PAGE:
Widespread Human Rights Violations Threaten Elections in Zimbabwe



With just weeks to go before a watershed election, a political atmosphere of intimidation and violence has taken hold in Zimbabwe. Rather than promoting an environment in which civic participation and political tolerance are encouraged, the government of Zimbabwe has engaged in a systematic crackdown on civil society and the human rights community, including arbitrary detention of activists and opposition supporters, and widespread violations against freedom of expression and access to information.

These are the findings of a report released today by the Robert F. Kennedy Center for Justice and Human Rights (RFK Center) entitled, “A Promise in Peril: How Widespread Rights Violations Undermine Zimbabwe’s Elections.” The report comes one month before Zimbabwe’s July 31 election, and presents findings that were collected during an international delegation organized by the RFK Center in March 2013.

“The routine intimidation, harassment, and arbitrary criminal prosecutions of human rights defenders, lawyers, and political activists in Zimbabwe threaten the rights of all citizens to participate freely in public affairs,” said Kerry Kennedy, President of the RFK Center. “With an election upcoming, the government must ensure an electoral environment that is consistent with international standards.”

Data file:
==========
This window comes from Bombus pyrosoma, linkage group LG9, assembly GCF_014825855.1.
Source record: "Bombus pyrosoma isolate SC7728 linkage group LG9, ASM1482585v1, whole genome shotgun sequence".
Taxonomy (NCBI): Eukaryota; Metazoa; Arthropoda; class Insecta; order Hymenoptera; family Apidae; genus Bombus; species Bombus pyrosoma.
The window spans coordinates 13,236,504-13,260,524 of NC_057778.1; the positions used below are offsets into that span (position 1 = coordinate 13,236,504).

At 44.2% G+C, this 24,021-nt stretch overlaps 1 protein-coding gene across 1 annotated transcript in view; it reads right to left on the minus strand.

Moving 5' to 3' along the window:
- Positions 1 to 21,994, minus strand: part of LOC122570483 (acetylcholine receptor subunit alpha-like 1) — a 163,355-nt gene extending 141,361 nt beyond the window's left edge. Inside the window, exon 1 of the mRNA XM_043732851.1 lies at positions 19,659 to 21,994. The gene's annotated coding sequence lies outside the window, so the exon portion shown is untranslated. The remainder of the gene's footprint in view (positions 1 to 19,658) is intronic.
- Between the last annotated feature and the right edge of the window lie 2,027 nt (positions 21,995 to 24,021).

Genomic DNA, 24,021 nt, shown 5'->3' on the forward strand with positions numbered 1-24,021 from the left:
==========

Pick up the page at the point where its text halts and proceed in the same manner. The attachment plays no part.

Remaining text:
“These ongoing human rights violations set the stage for the type of violence and chaos that has marred past elections in Zimbabwe. State authorities have engaged in a pattern of suppression that specifically targets groups engaged in voter registration, education, and mobilization initiatives,” said Santiago A. Canton, Director of RFK Partners for Human Rights. “This behavior is unacceptable and represents clear breaches of domestic and international law.”

In the report, the RFK Center urges the government of Zimbabwe—which is largely dominated by President Robert Mugabe and the Zimbabwe African National Union–Patriotic Front—to immediately cease the continued harassment, intimidation, and violence perpetrated against civic actors. The report also encourages the government to respect international legal conventions to which Zimbabwe is a party or state signatory, including the Universal Declaration of Human Rights, the International Covenant on Civil and Political Rights, the African Charter on Human and People’s Rights, and the Declaration of Principles of Freedom of Expression in Africa.

This has been a submission by Jeffrey Smith.
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